Polio is not over. There are millions of survivors living rewarding and productive lives. We want to stop the disease from threatening future lives. Join the effort to end this disease once and for all.

Dr Edna Adan Ismail

Edna Adan Ismail is one of the most influential women in Africa today. She is a talismanic figure whose life and work provide an inspiration to women throughout Africa and beyond. Her long career in public life, which has seen her making lasting contributions in the fields of health, peace building and foreign affairs, has been marked by an exceptional devotion to advancing the cause of women.
 
From her time as a trainee nurse in London in the 1950s to her present running of the pioneering Edna Adan Hospital, she has never ceased to be a tireless campaigner and champion of women’s rights and health. 
 
Born in Hargeisa in the then British Protectorate of Somaliland, Edna Adan trained as a nurse and midwife in London 1954-1961 before  moving to Libya in 1965 to share her skills as a midwife trainer on behalf of the World Health Organisation (WHO).  She returned to the Horn of Africa in 1967 when her husband, Mohamed Haji Ibrahim Egal, became Prime Minister of the Somali Republic. (He would later become the first President of Somaliland).
 
Despite the tragic setback of the civilian government being overthrown by a military coup led by General Mohamed Siyad Barre in October 1969, Edna Adan persevered with her work and in 1976, became the first woman director of the Somali Ministry of Health, a post she held for two years.  In 1986, as Somalia descended into civil war, she re-joined the WHO as regional nursing/midwifery advisor, serving as a technical officer from 1987 to 1991, and then as WHO representative in the Republic of Djibouti from 1991-97.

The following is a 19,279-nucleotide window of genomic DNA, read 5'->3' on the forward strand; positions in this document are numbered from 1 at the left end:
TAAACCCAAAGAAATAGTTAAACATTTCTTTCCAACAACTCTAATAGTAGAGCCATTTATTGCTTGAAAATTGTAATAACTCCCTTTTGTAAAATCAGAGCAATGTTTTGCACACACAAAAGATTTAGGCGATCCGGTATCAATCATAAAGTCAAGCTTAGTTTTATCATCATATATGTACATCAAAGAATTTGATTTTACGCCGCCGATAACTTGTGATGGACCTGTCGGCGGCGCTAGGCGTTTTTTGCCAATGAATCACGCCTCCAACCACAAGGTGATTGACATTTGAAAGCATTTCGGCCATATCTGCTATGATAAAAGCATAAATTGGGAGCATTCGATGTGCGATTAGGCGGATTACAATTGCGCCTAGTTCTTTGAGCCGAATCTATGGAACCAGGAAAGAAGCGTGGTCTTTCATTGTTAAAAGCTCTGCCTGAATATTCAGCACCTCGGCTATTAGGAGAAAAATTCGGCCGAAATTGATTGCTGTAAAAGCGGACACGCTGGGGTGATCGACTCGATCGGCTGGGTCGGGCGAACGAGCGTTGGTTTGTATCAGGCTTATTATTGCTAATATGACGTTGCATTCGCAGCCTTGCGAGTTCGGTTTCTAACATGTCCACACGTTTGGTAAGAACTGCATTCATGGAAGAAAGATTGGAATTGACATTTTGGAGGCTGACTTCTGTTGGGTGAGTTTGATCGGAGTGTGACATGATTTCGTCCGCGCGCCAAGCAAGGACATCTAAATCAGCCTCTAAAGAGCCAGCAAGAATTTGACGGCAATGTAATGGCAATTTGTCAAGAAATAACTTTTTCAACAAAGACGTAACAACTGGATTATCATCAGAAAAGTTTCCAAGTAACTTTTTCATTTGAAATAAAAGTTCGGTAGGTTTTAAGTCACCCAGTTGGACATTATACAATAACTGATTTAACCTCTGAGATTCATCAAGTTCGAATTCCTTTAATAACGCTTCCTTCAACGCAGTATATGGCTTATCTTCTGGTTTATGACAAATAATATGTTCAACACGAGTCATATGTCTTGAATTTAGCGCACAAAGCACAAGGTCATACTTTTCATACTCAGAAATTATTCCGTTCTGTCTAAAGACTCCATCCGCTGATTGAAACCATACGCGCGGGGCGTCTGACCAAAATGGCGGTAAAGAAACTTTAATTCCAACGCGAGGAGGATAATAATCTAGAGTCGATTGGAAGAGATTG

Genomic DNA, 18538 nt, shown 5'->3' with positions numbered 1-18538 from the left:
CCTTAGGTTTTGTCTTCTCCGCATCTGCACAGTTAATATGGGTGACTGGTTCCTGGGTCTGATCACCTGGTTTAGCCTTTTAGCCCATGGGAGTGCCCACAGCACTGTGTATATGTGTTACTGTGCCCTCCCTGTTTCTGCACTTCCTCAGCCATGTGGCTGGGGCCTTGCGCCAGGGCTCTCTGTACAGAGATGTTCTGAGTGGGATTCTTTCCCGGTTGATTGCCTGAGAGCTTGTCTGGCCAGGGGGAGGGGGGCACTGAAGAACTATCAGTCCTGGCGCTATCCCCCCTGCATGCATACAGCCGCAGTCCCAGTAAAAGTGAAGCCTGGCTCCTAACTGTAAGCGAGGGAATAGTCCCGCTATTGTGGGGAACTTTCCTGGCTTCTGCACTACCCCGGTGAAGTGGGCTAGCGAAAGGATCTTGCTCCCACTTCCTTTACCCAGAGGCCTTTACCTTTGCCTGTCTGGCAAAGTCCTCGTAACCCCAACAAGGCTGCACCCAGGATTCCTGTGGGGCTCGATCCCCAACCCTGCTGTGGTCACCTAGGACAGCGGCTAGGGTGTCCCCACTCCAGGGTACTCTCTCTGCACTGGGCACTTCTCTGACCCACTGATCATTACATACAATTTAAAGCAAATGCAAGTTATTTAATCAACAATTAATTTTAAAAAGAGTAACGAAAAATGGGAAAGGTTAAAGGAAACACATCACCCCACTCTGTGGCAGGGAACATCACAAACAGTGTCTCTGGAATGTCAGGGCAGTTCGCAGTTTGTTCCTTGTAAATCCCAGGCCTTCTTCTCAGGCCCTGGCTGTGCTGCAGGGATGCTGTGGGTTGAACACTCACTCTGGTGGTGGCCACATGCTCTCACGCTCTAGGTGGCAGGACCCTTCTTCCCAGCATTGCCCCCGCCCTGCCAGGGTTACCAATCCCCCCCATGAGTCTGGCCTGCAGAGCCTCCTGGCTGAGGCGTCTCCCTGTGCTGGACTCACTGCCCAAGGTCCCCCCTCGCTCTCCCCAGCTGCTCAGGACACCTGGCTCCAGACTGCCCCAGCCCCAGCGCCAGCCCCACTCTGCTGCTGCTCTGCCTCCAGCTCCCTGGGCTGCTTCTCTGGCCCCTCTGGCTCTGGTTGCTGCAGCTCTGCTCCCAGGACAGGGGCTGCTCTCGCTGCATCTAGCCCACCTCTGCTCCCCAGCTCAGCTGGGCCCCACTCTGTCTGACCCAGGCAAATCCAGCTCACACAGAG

Following the death of her husband in 2002, Edna Adan Ismail embarked upon a career in politics and served as minister of social affairs and family welfare in Somaliland and as a stellar foreign minister from 2003 – 2006. Her time in government is remembered fondly and she became a much-loved figure in the land of her birth. As the only female minister in the government at the time she used her position to raise the concerns and amplify the voice of women.
 
Faced with a health care system that had been utterly destroyed by the civil war, and the highest rate of maternal and infant mortality in the world, in 2002 she founded the Edna Adan Hospital with the aim of not only training fully-qualified health care professionals but also to train and dispatch thousands of midwives throughout the country. In a region where FGM remained a widespread practice she trained midwives in modern birthing techniques and became a fearless and unstinting opponent of the practice of FGM. She went on to found the Edna Adan University in Hargeisa in 2012.
 
Edna’s story chimes with the aspirations of young women everywhere. It is no surprise that it has struck a chord with so many, her story being included in the PBS documentary Half the Sky: Turning Oppression into Opportunity for Women Worldwide in 2012, and her work being regularly featured and praised by prominent broadcasters such as Oprah Winfrey and Nicholas Kristoff.